Yes, we are dealing with a smaller sample in the last ten games, but those last ten games needed analyzing so we could answer the initial question which was: What was powering Arsenal's final 10 game spike in Close GD and thus points earned? An easier fixture list certainly helped, but Arsenal's Close TSR wasn't the answer, instead it was Close PDO that spiked sharply.

This PDO spike powered Arsenal's final 10 game surge and likely enabled the club to get to the points total required to beat out Tottenham to 4th place. I'm actually a little shocked at how high Arsenal's 10 game Close PDO is. PDO is a massively unstable stat, it varies from season to season and varies massively within a season to boot. The final 10 game save% is almost unbreachable and the increase in Conversion% certainly helped.

Final Thoughts

I started this article with a couple of loose questions:

In this article I want to take a look at how Arsenal clinched 4th place, why Arsenal struggled early in the season but excelled in the run-in. I also want to take a look at Arsenal's injury troubles and their levels of success against different strengths of opposition.

In answer to that initial paragraph we discovered that Arsenal clinched 4th place with a strong second half to the season which featured a golden last 10 games which saw Arsenal win 8 and draw 2 . We discovered how Arsenal struggled early with injuries, how they struggled against teams who exhibited strong SoT ratios. We also discovered that Arsenal have an outstanding record against sub-par SoT ratio teams.

This information only took us so far. We needed to dig a little deeper and this took us to Arsenal's Close Goal Difference which spiked sharply in the crucial last 10 games. That spike was powered not by an improved SoTR but by Arsenal's Close PDO which is almost unrecognizably good when viewed next to the previous 28 games. As stated, PDO enjoys spikes and suffers through falls but the takeaway from PDO in general is best summarized here. PDO is strongly affected by luck and is liable to pretty heavy regression toward the mean given enough time.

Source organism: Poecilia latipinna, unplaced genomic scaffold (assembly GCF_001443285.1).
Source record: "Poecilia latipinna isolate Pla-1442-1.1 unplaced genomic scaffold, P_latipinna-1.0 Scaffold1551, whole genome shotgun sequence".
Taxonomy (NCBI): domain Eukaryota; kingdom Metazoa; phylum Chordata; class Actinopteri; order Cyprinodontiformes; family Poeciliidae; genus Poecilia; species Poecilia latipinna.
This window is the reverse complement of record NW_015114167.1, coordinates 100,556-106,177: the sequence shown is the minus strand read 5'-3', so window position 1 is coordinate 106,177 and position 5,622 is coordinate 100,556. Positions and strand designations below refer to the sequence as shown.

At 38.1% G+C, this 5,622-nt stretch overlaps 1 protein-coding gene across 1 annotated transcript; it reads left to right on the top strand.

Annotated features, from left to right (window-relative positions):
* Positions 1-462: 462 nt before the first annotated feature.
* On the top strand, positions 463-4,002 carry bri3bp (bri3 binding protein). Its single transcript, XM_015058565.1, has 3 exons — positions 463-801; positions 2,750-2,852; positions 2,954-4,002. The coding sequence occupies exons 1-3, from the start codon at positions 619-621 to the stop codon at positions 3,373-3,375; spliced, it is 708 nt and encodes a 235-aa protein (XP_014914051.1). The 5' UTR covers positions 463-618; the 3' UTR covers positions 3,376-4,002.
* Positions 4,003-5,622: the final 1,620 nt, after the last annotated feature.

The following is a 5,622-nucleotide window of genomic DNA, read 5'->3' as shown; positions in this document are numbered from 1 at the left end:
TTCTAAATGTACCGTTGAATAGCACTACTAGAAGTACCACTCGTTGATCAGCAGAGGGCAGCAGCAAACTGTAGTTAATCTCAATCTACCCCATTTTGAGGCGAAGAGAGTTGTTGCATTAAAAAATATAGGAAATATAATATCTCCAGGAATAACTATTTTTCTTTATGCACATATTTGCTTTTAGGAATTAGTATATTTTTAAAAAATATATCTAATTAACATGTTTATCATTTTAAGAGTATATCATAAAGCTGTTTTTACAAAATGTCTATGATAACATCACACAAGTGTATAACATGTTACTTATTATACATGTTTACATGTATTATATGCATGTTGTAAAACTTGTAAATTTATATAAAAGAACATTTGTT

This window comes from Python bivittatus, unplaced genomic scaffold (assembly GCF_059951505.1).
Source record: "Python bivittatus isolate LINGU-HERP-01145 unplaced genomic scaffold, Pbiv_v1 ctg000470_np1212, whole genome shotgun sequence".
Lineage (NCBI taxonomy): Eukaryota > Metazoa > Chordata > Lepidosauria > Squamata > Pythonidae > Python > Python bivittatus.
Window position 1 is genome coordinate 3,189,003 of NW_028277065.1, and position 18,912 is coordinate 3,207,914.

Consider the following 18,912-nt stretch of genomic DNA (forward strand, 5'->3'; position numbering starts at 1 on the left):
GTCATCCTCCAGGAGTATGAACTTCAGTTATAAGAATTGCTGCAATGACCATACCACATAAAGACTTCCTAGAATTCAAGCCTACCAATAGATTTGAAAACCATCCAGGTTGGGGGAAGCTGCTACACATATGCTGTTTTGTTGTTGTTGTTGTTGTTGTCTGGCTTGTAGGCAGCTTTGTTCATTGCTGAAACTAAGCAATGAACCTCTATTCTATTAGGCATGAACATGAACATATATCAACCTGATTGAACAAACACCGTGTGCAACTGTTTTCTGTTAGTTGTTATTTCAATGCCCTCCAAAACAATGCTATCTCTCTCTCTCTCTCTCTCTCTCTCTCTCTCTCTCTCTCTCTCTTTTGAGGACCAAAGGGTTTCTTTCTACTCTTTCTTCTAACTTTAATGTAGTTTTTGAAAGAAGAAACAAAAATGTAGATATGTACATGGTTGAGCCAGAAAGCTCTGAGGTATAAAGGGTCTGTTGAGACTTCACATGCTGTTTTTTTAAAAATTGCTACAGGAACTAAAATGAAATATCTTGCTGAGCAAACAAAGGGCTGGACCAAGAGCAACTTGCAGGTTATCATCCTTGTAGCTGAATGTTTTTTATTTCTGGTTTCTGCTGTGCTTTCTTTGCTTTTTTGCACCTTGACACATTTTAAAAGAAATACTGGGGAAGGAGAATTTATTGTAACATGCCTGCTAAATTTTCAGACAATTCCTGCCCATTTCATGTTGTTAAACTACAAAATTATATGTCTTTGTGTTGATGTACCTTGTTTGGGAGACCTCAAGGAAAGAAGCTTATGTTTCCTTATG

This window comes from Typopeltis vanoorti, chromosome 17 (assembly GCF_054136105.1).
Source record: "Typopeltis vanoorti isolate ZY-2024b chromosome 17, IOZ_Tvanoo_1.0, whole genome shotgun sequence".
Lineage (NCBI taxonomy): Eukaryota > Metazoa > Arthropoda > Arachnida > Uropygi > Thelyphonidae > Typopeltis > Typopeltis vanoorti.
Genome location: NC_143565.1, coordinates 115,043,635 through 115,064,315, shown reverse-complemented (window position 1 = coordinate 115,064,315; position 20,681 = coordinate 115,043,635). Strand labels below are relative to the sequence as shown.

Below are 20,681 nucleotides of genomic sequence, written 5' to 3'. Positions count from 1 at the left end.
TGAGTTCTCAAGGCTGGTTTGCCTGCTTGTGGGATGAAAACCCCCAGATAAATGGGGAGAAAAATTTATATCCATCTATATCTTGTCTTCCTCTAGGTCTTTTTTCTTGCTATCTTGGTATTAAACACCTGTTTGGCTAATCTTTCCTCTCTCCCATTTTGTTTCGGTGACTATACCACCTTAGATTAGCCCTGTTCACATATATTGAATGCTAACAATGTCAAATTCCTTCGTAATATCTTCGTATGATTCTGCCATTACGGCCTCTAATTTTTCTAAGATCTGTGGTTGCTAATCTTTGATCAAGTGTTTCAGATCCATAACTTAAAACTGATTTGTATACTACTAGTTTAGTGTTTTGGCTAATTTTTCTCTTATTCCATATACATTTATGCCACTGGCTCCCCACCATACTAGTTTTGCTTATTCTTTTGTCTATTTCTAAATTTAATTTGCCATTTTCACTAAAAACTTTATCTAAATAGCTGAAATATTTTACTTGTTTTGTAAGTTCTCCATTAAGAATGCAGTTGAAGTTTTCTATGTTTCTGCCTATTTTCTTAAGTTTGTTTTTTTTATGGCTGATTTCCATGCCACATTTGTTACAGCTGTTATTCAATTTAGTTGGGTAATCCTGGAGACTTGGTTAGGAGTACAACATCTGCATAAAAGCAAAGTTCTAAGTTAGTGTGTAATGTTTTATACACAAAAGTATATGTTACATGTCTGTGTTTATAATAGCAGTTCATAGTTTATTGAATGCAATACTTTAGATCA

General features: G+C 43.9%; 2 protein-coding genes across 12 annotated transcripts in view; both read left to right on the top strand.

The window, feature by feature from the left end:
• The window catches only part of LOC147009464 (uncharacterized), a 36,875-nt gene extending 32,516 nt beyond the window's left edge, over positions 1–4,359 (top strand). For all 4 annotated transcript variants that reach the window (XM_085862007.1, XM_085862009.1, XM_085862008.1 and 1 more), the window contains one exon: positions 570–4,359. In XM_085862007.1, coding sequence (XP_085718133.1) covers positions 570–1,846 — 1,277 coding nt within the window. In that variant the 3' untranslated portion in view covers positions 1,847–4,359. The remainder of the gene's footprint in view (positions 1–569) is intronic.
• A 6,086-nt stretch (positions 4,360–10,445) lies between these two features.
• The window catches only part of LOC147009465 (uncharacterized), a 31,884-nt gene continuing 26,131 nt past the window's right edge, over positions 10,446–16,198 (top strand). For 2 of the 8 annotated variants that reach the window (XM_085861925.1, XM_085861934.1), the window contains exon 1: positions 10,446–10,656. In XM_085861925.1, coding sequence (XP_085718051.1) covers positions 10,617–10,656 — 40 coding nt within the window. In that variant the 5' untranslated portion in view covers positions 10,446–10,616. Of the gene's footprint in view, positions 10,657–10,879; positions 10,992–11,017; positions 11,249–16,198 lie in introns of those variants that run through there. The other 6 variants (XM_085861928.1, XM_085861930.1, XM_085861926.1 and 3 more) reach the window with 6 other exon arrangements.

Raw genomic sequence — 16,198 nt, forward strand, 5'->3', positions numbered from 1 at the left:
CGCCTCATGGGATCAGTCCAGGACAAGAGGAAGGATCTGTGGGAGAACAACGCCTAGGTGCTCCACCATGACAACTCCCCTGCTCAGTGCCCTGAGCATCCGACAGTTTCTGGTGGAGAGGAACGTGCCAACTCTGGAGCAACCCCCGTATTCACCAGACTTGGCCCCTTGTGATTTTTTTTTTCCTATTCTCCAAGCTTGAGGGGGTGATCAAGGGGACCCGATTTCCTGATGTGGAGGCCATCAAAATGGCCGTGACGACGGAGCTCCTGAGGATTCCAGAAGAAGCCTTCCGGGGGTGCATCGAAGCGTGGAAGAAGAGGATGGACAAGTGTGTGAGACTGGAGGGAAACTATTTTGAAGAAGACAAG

In short: Arsenal clinching 4th place was dependent on a few factors, some more important than others. The fixture list mattered, injuries mattered to some unquantifiable extent and Arsenal in those crucial last 10 games went on a terrific run of form. A run of form powered not by improvement in out-shooting the opposition to a greater extent, but by a crazy, but very timely, spike in Close PDO.

PDO is not something that is overly skill driven, nor is it particularly repeatable. There may be certain tactical changes that Wenger employed in those final 10 games that my numbers do not capture and I have to admit that. But until somebody proves that Wenger's personnel or tactical changes were responsible for a massive upswing in form in those last 10 games I feel comfortable in saying that Arsenal's Champions League qualification charge was powered by a massive chunk of luck.

Luckily for Arsenal fans this Summer should, if money is spent and spent wisely, see Arsenal strengthen to the point where late season hot streaks indebted to the fixture list and powered by PDO will not be required to finish 4th. Finishing in a league position higher than 4th may well be the new reality for Wenger and his team.